Tourism is a booming industry in developing countries with ever increasing market share that account for two-thirds of globally sought destinations. In Ethiopia only, the industry generates $2.9 billion annually creating close to a million jobs covering 4.5% of the GDP.
Travel & Tourism is an important economic activity in most countries around the world. To take its share on this lucrative industry, Ethiopia has taken an initiative to develop the tourism sector. Leisure is the principal driver of demand in Ethiopia due to its rich culture and history. The tourist flow has also been growing over the years. The Ministry of Culture and Tourism (MoCT) rolled out the road map to triple number of tourists to more than 2.5 million by 2020. This would make Ethiopia one of the top five tourist destinations in Africa. During the past year, close to 800,000 tourists visited Ethiopia. This number is expected to increase to one million bringing over $3billion revenue by the end of 2016.
Tourism in Ethiopia dates back to the pre-Aksum period. These depicted travels to the then Punt land, the source of the Nile, and where they traded for gold, ivory and slaves. The fourth century Persian historian, Mani, described the Kingdom of Axum as being one of the four great empires of the world, ranking it alongside China, Persia and Rome according to the World Bank. Modern tourism in Ethiopia started with the formation of the Ethiopian Tourist Organization in 1961. The outlook for the sector remains positive with government measures to boost number of visitors. The direct contribution of Travel & Tourism to GDP is 1.2% however its contribution is expected to be 4.8% in 2024.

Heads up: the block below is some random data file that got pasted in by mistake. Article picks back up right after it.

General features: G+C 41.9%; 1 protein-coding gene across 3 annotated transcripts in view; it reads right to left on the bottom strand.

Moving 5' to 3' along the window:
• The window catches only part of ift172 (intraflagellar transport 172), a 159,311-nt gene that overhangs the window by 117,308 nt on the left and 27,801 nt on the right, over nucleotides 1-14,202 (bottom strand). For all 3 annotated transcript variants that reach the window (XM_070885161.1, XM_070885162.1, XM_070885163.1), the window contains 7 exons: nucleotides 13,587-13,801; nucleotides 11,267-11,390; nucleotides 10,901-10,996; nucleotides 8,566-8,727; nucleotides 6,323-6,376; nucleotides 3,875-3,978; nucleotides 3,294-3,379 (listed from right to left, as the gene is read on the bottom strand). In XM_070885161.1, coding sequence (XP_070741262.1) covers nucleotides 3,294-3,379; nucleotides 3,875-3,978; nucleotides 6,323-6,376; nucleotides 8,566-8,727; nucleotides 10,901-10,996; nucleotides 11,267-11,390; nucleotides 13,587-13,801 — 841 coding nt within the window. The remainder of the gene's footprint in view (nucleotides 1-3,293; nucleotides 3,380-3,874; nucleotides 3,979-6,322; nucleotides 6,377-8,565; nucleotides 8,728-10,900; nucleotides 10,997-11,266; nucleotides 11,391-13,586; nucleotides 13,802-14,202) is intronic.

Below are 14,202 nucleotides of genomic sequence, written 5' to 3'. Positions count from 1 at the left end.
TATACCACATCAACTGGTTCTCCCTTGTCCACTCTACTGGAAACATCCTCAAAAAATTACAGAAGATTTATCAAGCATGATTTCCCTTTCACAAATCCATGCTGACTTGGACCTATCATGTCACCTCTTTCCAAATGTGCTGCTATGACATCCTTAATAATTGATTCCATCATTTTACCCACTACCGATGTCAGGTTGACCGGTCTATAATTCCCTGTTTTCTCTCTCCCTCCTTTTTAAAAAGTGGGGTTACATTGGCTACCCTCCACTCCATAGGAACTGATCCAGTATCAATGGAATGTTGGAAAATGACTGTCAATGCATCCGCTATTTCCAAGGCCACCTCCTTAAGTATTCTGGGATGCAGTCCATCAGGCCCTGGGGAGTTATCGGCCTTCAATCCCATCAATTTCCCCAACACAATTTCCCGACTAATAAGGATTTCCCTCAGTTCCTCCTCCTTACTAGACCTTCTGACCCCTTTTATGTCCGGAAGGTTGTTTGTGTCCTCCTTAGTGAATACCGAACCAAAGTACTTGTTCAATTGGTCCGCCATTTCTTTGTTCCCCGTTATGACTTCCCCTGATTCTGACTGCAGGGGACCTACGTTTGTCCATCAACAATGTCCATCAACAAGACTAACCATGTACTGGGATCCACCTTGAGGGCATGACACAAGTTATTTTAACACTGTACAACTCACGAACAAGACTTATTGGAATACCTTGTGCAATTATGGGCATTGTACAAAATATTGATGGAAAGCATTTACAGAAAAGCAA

To attain this ambitious target, MoCT has identified main focus areas that are aspired to enhance cooperation and collaboration with development partners and effective destination promotion. With eleven registered world heritage sites by UNESCO, including the recently recognized Konso Cultural Landscape, Meskel Demera Festivities and Fiche-Chambelala, the Sidama people’s New Year celebrations are anticipated to upsurge number of visitors.
Travel & Tourism’s impact on the economic and social development of a country is enormous; opening it up for business, trade and capital investment, creating jobs and economic development while protecting heritages. Ethiopia is making its way to benefit from tourism, striving to portray its current infrastructural development. As the number of visitors increases, the demand for developed infrastructure also increases. Ethiopia has immense and untapped natural resources, a competitive labor force and stability. These attributes make it a major investment destination in Africa creating many opportunities for the tourism sector.
“The massive hotel construction has steered towards economic diversification with renewed focus, with tourism among other sectors being viewed as a key source of potential alternative revenues, as well as a vehicle for job creation.” Alexander Burtenshaw, Country Manager of Jovago Ethiopia said. “To that end, government priorities include accelerating hotel construction, improving personnel training, raising service quality and facilitating investment promotion.”
According to figures from the World Travel and Tourism Council (WTTC), the global travel and tourism sector today accounts for 9.5% of global GDP, 5.4% of world exports and one in every 11 jobs made tourism an important pillar of economic development. To have its fair share from this global development, Ethiopia is making headway to gain a larger slice of this market.
By Eden Sahle